1. Mass LEGAL Immigration In Canada
CLICK HERE, for #1: temp workers, other migration categories.
CLICK HERE, for #2: close to 1M people/year entering on visas.
CLICK HERE, for #3: CANZUK, expansion and erasing the borders.
CLICK HERE, for #4: population replacement programs in Canada.
CLICK HERE, for #5: replacement numbers/countries since 2004.
CLICK HERE, for #6: domestic abuse as pathway to PR status.
CLICK HERE, for #7: the International Mobility Program.
CLICK HERE, for #8: economic imm, remittances, brain drain.
CLICK HERE, for #9: global remittance estimates, regulations.
CLICK HERE, for #10: economic immigration when unemployment high.
CLICK HERE, for #11: TD article on true migration rates.
CLICK HERE, for #12: pilot amnesty-for-illegals program in Toronto.
CLICK HERE, for #13: work permits, health care for illegals.
CLICK HERE, for #14: getting legal residence via fraud.
CLICK HERE, for #15: student/family member to PR pipeline.
CLICK HERE, for #16: start up visas = buying PR/citizenship.
CLICK HERE, for #17: ghost students visas for immigration.
CLICK HERE, for #18: “inadmissibles” legally let in anyway.
CLICK HERE, for #19: birth rates in Canada since 1991.
CLICK HERE, for #20: main sources for demographic replacement.
CLICK HERE, for #21: demographic changes cause voting changes.
CLICK HERE, for #22: estimating temp/students staying in Canada.
CLICK HERE, for #23: Municipal Nominee Program coming?
CLICK HERE, for #24: Rempel lies about temp ==> PR pipeline.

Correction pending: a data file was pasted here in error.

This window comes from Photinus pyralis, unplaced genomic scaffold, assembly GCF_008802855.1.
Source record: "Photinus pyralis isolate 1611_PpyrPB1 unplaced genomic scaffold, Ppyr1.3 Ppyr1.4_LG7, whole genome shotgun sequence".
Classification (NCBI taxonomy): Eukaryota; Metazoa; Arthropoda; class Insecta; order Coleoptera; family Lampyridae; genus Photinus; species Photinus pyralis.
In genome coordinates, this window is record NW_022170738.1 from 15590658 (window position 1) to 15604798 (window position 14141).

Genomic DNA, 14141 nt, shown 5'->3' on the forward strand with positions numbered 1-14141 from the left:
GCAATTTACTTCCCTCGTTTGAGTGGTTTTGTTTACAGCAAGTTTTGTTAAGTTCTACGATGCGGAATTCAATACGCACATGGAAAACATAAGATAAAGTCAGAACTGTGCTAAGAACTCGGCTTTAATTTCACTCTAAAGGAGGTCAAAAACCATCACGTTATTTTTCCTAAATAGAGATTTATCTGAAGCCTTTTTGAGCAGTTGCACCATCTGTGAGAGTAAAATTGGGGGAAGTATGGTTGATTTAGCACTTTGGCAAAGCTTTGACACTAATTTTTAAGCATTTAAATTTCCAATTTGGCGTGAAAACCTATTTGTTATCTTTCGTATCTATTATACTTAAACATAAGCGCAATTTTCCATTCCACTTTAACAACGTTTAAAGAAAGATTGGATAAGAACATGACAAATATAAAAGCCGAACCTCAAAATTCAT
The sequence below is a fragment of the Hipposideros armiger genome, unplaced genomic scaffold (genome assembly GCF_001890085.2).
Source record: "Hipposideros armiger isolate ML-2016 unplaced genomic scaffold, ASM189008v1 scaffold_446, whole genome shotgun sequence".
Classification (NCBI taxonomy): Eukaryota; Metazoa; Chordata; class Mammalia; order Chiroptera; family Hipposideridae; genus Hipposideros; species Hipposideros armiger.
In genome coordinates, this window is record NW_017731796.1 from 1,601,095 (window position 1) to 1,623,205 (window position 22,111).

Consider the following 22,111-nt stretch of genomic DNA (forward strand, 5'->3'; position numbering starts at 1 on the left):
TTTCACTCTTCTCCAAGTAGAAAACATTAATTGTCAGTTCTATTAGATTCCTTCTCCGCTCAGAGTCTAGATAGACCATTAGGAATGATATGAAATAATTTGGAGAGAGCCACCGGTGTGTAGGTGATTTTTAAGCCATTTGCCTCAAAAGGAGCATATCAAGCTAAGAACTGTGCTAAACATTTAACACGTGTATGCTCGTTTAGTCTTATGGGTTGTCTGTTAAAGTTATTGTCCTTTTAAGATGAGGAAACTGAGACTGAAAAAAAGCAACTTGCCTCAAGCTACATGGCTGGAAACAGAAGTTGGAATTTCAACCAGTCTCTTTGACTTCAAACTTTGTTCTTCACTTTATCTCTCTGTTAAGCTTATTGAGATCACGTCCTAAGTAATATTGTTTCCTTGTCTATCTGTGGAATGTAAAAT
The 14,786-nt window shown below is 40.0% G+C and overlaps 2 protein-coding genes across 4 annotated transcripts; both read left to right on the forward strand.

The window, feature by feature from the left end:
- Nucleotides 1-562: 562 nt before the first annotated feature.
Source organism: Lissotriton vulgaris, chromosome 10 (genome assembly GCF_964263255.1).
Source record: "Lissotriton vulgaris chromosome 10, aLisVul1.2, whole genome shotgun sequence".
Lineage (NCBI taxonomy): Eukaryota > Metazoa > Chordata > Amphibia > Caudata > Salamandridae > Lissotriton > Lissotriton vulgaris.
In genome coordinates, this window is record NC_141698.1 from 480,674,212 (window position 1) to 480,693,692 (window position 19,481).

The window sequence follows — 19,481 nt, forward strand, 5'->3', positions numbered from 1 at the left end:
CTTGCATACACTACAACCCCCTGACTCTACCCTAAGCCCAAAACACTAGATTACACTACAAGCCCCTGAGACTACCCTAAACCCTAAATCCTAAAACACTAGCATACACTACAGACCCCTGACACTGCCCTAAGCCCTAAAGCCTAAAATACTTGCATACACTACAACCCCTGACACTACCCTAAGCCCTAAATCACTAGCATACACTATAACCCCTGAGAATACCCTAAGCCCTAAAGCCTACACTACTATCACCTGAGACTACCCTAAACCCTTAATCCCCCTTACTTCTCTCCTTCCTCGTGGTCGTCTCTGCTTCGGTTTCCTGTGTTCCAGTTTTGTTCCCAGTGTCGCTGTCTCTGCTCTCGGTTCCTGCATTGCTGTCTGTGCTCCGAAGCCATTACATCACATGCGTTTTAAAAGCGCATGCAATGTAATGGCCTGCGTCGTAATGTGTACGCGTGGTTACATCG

Note: If there are errors in calculating the totals, please speak up. Information is of no use to the public if it isn’t accurate.
2. Important Link
CLICK HERE, for Michelle Rempel’s take on immigration.
CLICK HERE, for sources of demographic replacement.
CLICK HERE, for Canada doesn’t track people exiting.
CLICK HERE, for World Bank & global remittances.
CLICK HERE, for remittances and brain drain.
CLICK HERE, for CANZUK, border erasure.
CLICK HERE, for economic immigration during high unemployment.
CLICK HERE, for UN Convention on Genocide.
(1) 2004 Annual Report to Parliament
(2) 2005 Annual Report to Parliament
(3) 2006 Annual Report to Parliament
(4) 2007 Annual Report to Parliament
(5) 2008 Annual Report to Parliament
(6) 2009 Annual Report to Parliament
(7) 2010 Annual Report to Parliament
(8) 2011 Annual Report to Parliament
(9) 2012 Annual Report to Parliament
(10) 2013 Annual Report to Parliament
(11) 2014 Annual Report to Parliament
(12) 2015 Annual Report to Parliament
(13) 2016 Annual Report to Parliament
(14) 2017 Annual Report to Parliament
(15) 2018 Annual Report to Parliament
(16) 2019 Annual Report to Parliament
3. Total Numbers, Including “Temps”
84,229 TFW permits issued
+ 255,034 International Mobility
+ 356,876 Student Visas
696,139 temporary migrants admitted in 2018
Also noted: there were 721,000+ international students (total) in Canada.
Over the past decade, the number of post-graduation work permit holders in Canada has increased from 95,455 in 2014 to 186,055 in 2018.
So, that is the “temporary migration”, nearly 700,000 people came into Canada on various student/temp worker visas. That’s a starting point. Now, how many people are coming through other streams? Disclaimer: Am not entirely sure on this, but will try to piece the totals together. It seems fairly convoluted.
Canada resettled 28,076 refugees (page 21 of the report). This is on top of the 45,758 refugees who became permanent residents,
321,035 PR handed out, of those:
- 49,504 refugees, protected people
- 85,179 family reunification
- 186,352 economic pathways
(From page 15 is states)
(a) 95,283 people who held a work permit became PR
(b) 53,805 who held a student visa became PR
So, then are we to assume that
321,035 PR handed out
-95,283 who held a work permit
-53,805 who held a student visa
171,947 new people brought in??
Or were some more people who had visas and then left? In fairness, a lot are likely counted as Provincial Nominees. Assuming (although it does not state explicitly) that those who held work or student visas previously were already in the country, it would mean that another 171,947 people entered and became permanent residents.